Implied Certification Implied certification relies upon the submission of a claim that implies compliance with a standard set forth in a contract between the government and the claimant. Here, as with express certification, the false certification creates liability under the False Claims Act when certification is central to obtaining government reimbursement. For example, some jurisdictions impose staffing ratios for nursing homes by statute. If a nursing facility signed a provider agreement, any claims the provider files may be construed as impliedly certifying that it conformed with designated staffing ratios. Because compliance with staffing ratios is treated as a quid pro quo for receipt of government funds, deviations from that ratio would render any reimbursement claims false. The federal district court in United States v. NHC Healthcare Corp. explicitly embraced this as a viable theory in a nursing-home case. For governments applying these theories, the Federal Nursing Home Reform Act would likely be a key aspect of any false-claims suit based on quality of care. This statute sets forth a framework governing nursing facilities that receive government funding under the Medicare and Medicaid programs. The Federal Nursing Home Reform Act and its implementing regulations impose extensive health-related standards that nursing homes must meet. These mandates are wide-ranging, and they specify that a nursing-home resident must receive care and services to “attain or maintain the highest practicable physical, mental and psychosocial well being.” Resident assessments and care plans are mandated for each resident. Specific examples of health-related standards for Medicare and Medicaid residents include provisions for preventing and treating pressure sores, for using feeding tubes appropriately in limited circumstances, and for providing adequate nutrition. The government can argue that when the nursing home signs a provider agreement, it is committing to comply with the care standards under the Federal Nursing Home Reform Act. This commitment is the quid pro quo for government reimbursement under the provider agreement. This quid pro quo then provides a basis for an action under the False Claims Act. A GROWING TREND The trends point to the government’s continued reliance on the federal False Claims Act to press for quality care in nursing homes. This is also true at the state level. Many states have begun to enact similar statutes. Currently, 19 of them have some type of false claims legislation for civil or criminal prosecutions. Of those 19 that have their own false claims acts, 13 have whistle-blower provisions. It is likely that more states will enact false claims acts with whistle-blower provisions as a result of the Deficit Reduction Act of 2005. Under that law, Congress provided a financial incentive to states to encourage the enactment of state false-claims statutes with whistle-blower provisions for recoveries under a state’s Medicaid program when funds were fraudulently paid. It is thus reasonable to expect (1) an increase in the number of states with false claims acts and (2) further litigation against facilities for alleged false claims under the Medicaid program. Several lawsuits that Arkansas filed in the past few years are good illustrations. Arkansas filed civil suits against Advocat Inc., a chain of nursing homes, and affiliated entities. The suits alleged, among other things, violations of the Arkansas Medicaid False Claims Act at several of the entity’s facilities. The state argued that the nursing facilities were aware of the medical condition and care required for residents, failed to provide that care, and thus filed false claims when they sought Medicaid reimbursement. For example, the government alleged that drug errors occurred, medical records were inadequately maintained, and residents suffered weight loss and pressure sores. In one of the cases, the state alleged that the lack of adequate care led to the death of a resident. Arkansas argued that it incurred damages arising from the false claims, and it sought restitution, treble damages, and statutory penalties. The cases were ultimately settled in 2005. FEDERALIZING MALPRACTICE? The use of the False Claims Act to pursue quality-of-care cases has been controversial, however. Perhaps not surprisingly, the nursing-home industry objects to such suits, arguing that poor quality of care is not tantamount to a false claim. Moreover, concern about the statute’s expansion goes well beyond the self-interested perspective of industry representatives. Courts also have sounded cautions. Most notably, the U.S. Court of Appeals for the 2nd Circuit warned in Mikes v. Straus (2001) against the “federalization of malpractice.” The Mikes case did not involve a nursing home, and the facts and law applied are distinguishable from nursing-home cases under the False Claims Act. Arguably, the use of the False Claims Act in quality-of-care cases does create a parallel remedy for the medical torts that traditionally are the province of state laws and courts. Nevertheless, nursing homes sign provider agreements under which they consent to conform to certain government standards, and they are paid under these agreements. These factors create a governmental interest not present in private tort litigation and thus distinguish these new false-claims cases from suits between private parties. An artfully worded complaint citing those government standards and associated statutory provisions would likely overcome the concerns voiced in Mikes. Furthermore, this criticism will further erode if states continue to enact their versions of the False Claims Act and use them in quality-of-care cases. State legislatures will have acted affirmatively to empower prosecutors and whistle-blowers in their states, rather than have false-claims suits result from the aggressive use of a federal statute. The False Claims Act can fight the abuse of some of society’s most vulnerable members, but as with any powerful weapon, it must be wielded carefully. It should be used only in cases of significantly substandard care. The government should not lose its focus on the main goal — protecting patients. Recovering money is secondary, and if the mere threat of huge damages can help create a safe environment in nursing homes, much will have been accomplished.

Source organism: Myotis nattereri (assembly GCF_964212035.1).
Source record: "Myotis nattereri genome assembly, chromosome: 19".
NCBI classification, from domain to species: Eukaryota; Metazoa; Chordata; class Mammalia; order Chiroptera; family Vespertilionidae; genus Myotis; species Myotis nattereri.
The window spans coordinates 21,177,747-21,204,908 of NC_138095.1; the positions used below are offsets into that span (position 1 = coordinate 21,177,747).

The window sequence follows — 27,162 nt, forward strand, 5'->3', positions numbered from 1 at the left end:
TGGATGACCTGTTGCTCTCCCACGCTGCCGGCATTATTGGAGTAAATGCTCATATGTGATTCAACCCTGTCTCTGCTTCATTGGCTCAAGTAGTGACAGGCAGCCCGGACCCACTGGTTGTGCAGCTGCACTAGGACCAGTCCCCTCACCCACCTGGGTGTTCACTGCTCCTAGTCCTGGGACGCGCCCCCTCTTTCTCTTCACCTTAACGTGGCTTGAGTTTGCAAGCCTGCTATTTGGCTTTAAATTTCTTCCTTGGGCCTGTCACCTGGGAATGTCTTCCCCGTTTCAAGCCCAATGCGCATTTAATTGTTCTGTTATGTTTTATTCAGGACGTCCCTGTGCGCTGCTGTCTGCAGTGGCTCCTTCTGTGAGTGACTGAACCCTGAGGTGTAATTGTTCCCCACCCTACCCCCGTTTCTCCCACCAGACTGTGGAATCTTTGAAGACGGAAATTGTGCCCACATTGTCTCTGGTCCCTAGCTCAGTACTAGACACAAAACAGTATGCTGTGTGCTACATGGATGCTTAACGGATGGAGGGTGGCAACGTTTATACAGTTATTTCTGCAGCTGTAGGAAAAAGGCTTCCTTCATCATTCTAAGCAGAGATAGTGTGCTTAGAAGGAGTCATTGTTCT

Sidney Rocke, a lawyer now with the federal government, established the Medicaid Fraud Control Unit of the D.C. Office of the Inspector General. He was director of the unit from 2000 to 2003. Stuart Silverman is a lawyer in that unit. The views expressed are those of the authors and cannot be attributed to their employing agencies.